Gold advanced as investors assessed the impact on monetary stimulus as U.S. lawmakers wrangled over the debt limit and a partial government shutdown entered a seventh day. Silver, platinum and palladium gained.
Bullion for immediate delivery rose as much as 0.6 percent to $1,319 an ounce and traded at $1,314.55 at 7:40 a.m. in Singapore. Gold, which rallied from an eight-week low of $1,277.15 on Oct. 2, dropped 22 percent in 2013 on speculation the U.S. Federal Reserve will scale back its $85 billion-a-month of bond-buying as the economy improves.
Prices declined 1.9 percent last week on speculation that the shutdown will be short-lived. U.S. Speaker John Boehner said the House can’t pass an increase to the U.S. debt ceiling without packaging it with other provisions, a nonstarter for President Barack Obama. Treasury Secretary Jacob J. Lew reiterated that Congress needs to pass a debt-ceiling increase by Oct. 17 or risk defaulting on its payments.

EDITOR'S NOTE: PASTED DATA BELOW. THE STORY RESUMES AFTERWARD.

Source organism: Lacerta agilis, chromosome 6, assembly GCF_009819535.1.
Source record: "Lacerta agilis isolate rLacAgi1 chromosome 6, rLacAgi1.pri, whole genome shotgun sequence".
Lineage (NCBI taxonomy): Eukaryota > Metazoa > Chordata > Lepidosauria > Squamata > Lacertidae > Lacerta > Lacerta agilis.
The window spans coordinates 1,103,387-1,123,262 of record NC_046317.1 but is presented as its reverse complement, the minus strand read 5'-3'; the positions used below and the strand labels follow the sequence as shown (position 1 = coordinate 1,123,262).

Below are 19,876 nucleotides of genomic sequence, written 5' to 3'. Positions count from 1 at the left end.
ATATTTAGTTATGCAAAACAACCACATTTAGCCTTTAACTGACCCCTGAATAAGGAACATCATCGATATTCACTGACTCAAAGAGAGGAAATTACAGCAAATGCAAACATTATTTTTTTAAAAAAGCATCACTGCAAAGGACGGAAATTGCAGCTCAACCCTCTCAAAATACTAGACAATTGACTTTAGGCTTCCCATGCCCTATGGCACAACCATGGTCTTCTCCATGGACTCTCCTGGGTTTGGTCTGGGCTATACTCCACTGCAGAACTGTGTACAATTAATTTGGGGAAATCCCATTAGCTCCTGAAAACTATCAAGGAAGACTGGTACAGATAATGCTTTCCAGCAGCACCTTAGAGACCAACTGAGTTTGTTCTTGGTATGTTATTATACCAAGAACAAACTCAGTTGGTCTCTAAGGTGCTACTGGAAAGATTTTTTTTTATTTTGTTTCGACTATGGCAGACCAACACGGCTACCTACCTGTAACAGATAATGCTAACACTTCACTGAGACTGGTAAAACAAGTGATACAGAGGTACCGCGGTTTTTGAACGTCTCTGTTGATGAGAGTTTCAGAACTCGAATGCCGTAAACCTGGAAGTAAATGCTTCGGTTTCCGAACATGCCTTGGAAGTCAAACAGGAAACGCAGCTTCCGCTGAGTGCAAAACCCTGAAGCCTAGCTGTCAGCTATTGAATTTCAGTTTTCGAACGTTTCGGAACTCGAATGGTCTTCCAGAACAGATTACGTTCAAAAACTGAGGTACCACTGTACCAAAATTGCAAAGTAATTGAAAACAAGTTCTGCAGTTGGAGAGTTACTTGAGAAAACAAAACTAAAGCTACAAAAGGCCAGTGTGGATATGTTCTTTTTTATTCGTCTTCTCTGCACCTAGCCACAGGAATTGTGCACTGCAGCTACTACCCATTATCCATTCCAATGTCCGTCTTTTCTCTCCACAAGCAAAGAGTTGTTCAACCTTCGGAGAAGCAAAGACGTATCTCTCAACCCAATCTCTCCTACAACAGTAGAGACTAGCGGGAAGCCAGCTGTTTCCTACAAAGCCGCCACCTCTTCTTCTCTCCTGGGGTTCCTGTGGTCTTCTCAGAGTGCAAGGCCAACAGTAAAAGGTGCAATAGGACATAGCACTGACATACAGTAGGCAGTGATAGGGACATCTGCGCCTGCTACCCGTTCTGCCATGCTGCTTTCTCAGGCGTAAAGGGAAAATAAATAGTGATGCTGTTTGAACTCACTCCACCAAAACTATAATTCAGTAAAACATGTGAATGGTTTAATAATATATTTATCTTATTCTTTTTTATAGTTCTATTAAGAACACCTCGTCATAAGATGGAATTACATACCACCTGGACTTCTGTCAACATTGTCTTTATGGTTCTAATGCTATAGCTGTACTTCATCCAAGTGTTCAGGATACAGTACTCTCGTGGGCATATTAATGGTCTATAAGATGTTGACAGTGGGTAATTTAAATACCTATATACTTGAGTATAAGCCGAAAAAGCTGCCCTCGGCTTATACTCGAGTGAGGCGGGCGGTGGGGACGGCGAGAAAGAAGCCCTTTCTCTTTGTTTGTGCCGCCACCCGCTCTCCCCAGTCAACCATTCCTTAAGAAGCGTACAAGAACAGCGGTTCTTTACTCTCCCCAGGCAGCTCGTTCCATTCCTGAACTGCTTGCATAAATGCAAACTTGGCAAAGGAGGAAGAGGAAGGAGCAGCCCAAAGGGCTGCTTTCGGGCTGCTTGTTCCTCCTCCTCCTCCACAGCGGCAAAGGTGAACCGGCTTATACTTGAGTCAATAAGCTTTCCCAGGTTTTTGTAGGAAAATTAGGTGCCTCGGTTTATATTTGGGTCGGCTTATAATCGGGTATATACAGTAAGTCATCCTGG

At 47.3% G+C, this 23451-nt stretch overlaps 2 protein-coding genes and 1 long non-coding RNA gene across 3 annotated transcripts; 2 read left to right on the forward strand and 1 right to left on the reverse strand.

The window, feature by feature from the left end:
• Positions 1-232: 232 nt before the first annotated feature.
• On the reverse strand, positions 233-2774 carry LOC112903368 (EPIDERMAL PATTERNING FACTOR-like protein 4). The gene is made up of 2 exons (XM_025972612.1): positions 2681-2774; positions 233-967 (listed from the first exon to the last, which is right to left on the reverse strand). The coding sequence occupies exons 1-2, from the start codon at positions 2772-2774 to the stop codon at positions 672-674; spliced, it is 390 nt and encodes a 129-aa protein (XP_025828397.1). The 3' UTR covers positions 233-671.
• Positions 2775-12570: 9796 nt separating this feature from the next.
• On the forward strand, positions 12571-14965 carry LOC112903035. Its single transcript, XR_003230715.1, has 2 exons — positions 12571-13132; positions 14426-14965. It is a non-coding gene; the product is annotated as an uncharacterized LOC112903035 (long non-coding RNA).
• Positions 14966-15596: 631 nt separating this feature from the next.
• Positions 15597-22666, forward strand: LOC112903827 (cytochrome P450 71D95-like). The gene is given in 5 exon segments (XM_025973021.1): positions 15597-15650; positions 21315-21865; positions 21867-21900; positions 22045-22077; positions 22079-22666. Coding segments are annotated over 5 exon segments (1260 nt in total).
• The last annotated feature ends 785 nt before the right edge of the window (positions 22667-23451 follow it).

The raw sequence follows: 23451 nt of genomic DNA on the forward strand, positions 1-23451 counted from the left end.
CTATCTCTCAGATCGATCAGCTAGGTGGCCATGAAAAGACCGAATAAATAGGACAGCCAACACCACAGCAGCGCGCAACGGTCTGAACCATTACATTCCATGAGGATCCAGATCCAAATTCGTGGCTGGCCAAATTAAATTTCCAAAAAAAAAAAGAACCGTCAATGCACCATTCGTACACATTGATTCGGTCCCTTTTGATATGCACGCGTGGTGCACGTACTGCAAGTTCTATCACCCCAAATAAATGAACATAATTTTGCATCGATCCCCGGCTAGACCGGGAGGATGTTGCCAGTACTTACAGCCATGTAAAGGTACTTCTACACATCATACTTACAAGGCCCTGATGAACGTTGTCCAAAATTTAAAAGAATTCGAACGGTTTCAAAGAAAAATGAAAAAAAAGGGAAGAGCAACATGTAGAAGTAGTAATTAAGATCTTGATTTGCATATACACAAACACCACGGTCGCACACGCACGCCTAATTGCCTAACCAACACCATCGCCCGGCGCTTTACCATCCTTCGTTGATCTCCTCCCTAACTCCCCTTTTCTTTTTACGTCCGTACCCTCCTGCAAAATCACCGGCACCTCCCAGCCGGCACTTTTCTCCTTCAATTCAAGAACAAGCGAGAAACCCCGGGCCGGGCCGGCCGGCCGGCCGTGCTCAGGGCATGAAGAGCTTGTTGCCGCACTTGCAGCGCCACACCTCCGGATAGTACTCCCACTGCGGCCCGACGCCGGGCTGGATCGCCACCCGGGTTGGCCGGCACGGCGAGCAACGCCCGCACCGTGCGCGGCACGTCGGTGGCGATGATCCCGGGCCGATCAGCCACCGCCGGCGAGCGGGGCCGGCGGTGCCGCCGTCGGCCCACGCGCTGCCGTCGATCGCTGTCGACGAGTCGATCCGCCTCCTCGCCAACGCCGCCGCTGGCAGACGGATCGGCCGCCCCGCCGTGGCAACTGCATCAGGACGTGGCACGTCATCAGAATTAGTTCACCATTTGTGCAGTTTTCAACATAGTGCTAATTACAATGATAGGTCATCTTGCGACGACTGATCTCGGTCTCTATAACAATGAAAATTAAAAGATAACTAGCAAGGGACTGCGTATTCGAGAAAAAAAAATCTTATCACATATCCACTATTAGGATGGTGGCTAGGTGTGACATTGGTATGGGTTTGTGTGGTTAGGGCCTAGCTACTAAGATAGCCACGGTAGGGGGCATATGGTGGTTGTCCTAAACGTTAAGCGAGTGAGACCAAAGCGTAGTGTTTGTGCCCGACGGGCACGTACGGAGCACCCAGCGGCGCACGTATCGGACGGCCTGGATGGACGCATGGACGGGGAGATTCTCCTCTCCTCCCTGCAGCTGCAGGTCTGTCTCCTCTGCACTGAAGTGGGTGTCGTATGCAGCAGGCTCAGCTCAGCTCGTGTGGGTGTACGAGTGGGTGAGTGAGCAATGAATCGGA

“Gold may find support from expectations for a delay in the Fed’s tapering of its quantitative easing program given the government shutdown,” Howard Wen, an analyst at HSBC Securities (USA) Inc., wrote in a note. “The perception of progress over the budget talks would be negative for bullion in the short term.”
Gold for December delivery gained 0.3 percent to $1,314.40 an ounce on the Comex in New York. Trading was 59 percent below the average for the past 100 days for this time of day, data compiled by Bloomberg show.
Traders and analysts are bullish for a third week, the longest positive run since July, with 18 respondents in a Bloomberg survey expecting gold prices to rise this week, compared with eight who were bearish and four neutral. Holdings in the SPDR Gold Trust, the biggest exchange-traded fund backed by bullion, stood unchanged on Oct. 4 at 899.99 metric tons, the least since February 2009.
Silver for immediate delivery advanced 0.4 percent to $21.82 an ounce, climbing for a second day. Platinum also gained a second day, rising 0.2 percent to $1,390.93 an ounce. Palladium added 0.5 percent to $702.65 an ounce, snapping five days of losses.
Impala Platinum Holdings Ltd. (IMP), the second-largest producer, reached a deadlock in wage talks with the biggest union at its operations and will be looking for a mediated settlement to avoid a possible strike, the company said Oct. 4.